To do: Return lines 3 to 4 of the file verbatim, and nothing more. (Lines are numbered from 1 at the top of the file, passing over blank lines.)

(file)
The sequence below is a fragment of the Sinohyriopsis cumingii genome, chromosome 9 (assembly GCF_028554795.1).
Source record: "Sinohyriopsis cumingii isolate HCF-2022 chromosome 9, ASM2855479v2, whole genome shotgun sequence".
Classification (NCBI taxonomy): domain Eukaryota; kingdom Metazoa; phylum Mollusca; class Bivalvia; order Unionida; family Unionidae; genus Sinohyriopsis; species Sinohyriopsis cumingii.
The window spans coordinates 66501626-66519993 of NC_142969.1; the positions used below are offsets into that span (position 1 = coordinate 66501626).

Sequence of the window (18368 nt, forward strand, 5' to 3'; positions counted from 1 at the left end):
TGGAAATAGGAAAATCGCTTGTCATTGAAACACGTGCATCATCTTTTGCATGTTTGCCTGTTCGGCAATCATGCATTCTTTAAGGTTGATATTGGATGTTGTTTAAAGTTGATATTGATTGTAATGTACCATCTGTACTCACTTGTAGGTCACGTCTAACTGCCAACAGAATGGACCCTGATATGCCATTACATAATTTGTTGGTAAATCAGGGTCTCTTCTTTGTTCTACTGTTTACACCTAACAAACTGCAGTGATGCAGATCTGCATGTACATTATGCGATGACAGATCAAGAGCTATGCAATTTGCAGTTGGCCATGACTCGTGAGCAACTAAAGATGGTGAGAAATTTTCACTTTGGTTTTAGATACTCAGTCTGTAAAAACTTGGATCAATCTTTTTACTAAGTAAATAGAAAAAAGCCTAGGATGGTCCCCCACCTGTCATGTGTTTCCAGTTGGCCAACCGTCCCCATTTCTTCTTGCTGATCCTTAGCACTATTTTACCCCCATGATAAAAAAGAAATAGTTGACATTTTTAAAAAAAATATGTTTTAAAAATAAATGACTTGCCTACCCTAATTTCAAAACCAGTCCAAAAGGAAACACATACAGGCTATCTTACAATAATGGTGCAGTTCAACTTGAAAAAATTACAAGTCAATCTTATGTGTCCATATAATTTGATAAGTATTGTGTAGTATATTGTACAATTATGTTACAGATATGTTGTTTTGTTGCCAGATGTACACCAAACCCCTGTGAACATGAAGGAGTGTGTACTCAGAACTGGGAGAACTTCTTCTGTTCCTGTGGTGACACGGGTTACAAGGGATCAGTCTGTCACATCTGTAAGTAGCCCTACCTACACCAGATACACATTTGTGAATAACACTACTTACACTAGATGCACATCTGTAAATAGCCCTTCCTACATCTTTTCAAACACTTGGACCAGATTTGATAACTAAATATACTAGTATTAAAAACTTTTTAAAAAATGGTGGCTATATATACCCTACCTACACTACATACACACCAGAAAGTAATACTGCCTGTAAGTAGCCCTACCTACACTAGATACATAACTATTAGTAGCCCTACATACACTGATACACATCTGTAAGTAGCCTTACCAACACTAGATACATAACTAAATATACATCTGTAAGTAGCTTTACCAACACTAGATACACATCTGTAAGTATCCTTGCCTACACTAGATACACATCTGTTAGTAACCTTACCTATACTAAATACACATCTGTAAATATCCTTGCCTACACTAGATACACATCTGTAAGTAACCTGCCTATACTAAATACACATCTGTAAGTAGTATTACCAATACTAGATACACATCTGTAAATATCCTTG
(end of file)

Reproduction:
Classification (NCBI taxonomy): domain Eukaryota; kingdom Metazoa; phylum Mollusca; class Bivalvia; order Unionida; family Unionidae; genus Sinohyriopsis; species Sinohyriopsis cumingii.
The window spans coordinates 66501626-66519993 of NC_142969.1; the positions used below are offsets into that span (position 1 = coordinate 66501626).